When you launch Deliver Us The Moon, you’ll notice that there’s not much to be appreciated yet. Don’t get me wrong, the visuals are very nice. It’s just that the thing that constitutes the majority of our visual experience are hundreds of meters of barred passages, separating us from the desert surface of the planet, that lead us to the elevator we use to reach the command module of the rocket. By default we observe our character from third-person perspective, but we can change it to FPP. The 3D model of the astronaut, as well as his animations, are quite decent. Later, when we get to explore the abandoned corridors of the lunar base (remember Dead Space?), we will sometimes encounter areas with no oxygen. Those sections will prompt a timer to appear on the character’s back, showing us how much oxygen, in seconds, is left in his suit. One thing I don’t understand is what does lack of air have to do with gravity, because, upon entering such sections, the way our character moves suddenly changes, only to be back to normal as soon as we clear the no-breathing zone. Apparently no air = no gravity. But that’s just a minor inconvenience that pales in comparison with the following question: who sends a single man on such a dangerous, and no less critical, mission, and to a completely desolate facility at that. We have to remember, however, that right now the game is basically a tech demo, the job of which is to show us what exactly can the creators do with Unreal Engine 4.
The launch sequence, mandatory if we want to see something more than the launch pad, gives some ideas on how will the vehicles be operated in-game. Providing us with hints, the game displays a complete launch manual, and we just have to follow its procedures pushing the right buttons and operating the handles controlling the thrust. While the task itself is easy, it offers a nice, immersive experience. For the moment at least.
So far the game almost completely lacks interactive elements. While exploring we will operate a few devices, allowing us to get a hold of a special rifle used to open doors throughout the base and breathe life (or “put new batteries” to be precise) into ASE, a small, floating robot resembling its counterparts from Halo, Portal, or, more recently, Destiny. Its utility is currently limited to a single case of bringing the elevator online, but according to the creators our personal satellite will be eventually able to help the astronaut face many of the dangers lurking around the base. That’s hardly comprehensive information from the authors, but we have no reason to doubt its credibility at the current stage of development.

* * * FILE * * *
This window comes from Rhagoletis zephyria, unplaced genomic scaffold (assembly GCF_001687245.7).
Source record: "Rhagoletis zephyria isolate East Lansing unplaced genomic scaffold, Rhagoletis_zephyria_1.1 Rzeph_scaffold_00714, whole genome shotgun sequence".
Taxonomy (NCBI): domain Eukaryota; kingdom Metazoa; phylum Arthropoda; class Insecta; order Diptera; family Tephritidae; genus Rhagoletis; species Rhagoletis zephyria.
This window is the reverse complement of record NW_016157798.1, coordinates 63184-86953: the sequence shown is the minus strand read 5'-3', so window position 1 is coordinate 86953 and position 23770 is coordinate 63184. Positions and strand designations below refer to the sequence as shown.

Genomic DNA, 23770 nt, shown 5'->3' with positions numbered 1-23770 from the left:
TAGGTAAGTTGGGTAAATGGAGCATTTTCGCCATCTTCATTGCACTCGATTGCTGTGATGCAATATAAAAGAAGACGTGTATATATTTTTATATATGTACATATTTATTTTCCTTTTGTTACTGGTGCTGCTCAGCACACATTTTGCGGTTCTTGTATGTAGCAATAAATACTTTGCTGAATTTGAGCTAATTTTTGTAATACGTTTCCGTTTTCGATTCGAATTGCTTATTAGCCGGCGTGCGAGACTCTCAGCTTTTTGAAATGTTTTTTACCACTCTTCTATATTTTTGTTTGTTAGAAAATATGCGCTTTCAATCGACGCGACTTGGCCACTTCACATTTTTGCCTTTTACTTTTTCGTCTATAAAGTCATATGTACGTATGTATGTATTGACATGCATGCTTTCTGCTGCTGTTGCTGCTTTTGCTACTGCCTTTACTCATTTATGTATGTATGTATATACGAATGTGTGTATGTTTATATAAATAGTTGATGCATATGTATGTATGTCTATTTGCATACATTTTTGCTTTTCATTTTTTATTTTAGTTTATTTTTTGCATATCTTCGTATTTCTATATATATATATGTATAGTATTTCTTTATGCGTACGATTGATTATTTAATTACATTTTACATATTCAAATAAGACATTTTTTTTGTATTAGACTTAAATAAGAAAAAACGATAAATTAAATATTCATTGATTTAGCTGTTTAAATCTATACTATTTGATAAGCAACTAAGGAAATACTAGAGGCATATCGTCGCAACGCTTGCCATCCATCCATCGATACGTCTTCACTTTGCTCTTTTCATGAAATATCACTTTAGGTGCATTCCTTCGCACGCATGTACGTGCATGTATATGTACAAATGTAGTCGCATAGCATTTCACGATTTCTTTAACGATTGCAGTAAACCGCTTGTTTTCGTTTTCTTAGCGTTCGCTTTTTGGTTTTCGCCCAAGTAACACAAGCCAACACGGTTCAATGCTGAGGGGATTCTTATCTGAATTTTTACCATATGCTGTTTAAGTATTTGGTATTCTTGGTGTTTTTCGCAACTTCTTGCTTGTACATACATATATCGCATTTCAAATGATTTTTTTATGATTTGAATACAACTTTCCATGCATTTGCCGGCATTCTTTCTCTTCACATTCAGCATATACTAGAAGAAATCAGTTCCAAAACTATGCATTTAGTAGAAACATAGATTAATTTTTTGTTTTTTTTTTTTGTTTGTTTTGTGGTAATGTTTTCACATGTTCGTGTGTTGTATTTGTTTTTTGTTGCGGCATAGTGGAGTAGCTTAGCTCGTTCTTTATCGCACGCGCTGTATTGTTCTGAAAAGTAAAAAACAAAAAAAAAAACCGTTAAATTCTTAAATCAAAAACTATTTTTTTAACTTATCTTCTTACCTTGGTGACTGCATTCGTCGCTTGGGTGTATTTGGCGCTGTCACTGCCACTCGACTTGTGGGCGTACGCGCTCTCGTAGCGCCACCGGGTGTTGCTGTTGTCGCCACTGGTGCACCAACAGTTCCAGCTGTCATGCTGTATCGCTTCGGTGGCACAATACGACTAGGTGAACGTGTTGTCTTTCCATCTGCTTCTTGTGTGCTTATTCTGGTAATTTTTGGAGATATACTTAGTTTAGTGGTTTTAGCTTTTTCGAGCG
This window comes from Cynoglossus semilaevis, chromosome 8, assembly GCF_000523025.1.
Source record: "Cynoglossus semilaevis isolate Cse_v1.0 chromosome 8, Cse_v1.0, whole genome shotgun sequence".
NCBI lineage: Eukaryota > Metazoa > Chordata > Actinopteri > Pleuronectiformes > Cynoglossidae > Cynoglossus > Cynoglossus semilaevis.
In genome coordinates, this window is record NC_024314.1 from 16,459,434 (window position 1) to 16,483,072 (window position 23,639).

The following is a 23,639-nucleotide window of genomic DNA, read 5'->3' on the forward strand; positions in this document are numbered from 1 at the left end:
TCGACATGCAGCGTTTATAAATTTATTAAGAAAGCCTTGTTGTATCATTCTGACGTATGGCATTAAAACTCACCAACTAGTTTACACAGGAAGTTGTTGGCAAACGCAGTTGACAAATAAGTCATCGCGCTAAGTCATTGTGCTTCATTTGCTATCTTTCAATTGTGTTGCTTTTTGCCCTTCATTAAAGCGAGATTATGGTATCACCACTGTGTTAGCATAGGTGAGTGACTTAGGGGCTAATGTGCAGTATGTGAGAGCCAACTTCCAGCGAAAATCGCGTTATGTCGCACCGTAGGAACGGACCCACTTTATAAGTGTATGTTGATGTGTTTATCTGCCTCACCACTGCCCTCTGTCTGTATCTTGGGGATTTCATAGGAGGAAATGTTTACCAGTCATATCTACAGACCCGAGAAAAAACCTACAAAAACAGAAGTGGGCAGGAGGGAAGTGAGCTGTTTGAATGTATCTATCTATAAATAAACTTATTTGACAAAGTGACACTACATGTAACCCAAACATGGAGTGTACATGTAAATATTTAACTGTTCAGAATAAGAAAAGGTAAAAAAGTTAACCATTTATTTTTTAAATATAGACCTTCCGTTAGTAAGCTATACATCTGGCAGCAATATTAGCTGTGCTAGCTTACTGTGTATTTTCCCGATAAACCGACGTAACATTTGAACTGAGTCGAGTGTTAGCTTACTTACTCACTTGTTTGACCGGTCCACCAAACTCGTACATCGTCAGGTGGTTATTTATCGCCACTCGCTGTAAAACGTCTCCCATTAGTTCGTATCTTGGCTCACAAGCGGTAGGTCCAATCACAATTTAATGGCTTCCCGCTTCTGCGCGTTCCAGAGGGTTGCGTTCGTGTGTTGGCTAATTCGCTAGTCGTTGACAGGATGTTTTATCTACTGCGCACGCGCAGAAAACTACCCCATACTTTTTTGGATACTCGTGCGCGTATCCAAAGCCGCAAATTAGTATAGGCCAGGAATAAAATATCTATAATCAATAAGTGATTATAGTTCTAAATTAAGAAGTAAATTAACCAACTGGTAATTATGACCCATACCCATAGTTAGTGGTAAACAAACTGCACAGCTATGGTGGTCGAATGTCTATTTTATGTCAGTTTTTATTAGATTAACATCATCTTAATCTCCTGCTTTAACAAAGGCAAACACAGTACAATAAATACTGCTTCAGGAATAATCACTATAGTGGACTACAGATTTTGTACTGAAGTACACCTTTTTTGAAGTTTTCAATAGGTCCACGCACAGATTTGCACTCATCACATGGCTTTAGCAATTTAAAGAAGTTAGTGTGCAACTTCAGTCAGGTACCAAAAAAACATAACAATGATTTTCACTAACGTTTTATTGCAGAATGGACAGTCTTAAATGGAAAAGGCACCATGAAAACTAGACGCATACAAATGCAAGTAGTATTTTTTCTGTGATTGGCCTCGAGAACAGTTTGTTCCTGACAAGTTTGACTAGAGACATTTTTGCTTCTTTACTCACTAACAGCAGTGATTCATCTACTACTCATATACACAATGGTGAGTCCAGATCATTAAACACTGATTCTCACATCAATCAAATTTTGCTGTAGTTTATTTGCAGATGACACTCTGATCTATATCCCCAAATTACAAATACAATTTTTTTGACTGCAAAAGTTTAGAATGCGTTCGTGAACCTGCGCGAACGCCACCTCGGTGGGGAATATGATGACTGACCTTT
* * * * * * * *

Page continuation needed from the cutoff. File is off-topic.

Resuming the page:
Unfortunately, the current version doesn’t tell us anything concerning the research we have to conduct or the implementation of resource gathering. If we try to go outside of the base, the demo ends after a dozen or so seconds. We can assume, however, that the final version will feature more logic puzzles, maybe even some intriguing story that can be learned through the recordings we find. At least that’s what I hope for, because currently, other than the matching music, we will not hear a single word from our helmet-donning protagonist. My suspicions are confirmed by the information published on Kickstarter, according to which 10% of the money raised by the campaign will be spent on plot development. Stretch goals include Oculus Rift support or even, nigh impossible If you ask me, hiring a cast of actors to provide the game with full voice acting if the campaign manages to raise 250 thousand Euros.
The question is, should we be expecting anything from this game? Is it worth keeping an eye on it? It certainly won’t hurt to check on its progress from time to time. It will mostly depend on our expectations; do we want to play an adventure puzzle game, an exploration game, or just another survival game? In theory, every episode will focus on uncovering the secrets of a facility belonging to a different Earth nation; which tells us almost nothing. KeokeN is hardly an experienced team, and their website lists as much as three other projects, only one of which looks like a video game material. Let’s not forget, however, that the demo itself, while lacking many cognitive features, is a rather solid piece of work. That’s a good forecast. The first episode will be released in August, this year, and the rest – assuming that the campaign achieves its goal – will be ready by August 2017. Let’s hope all goes well.
Przemyslaw Zamecki | Gamepressure.com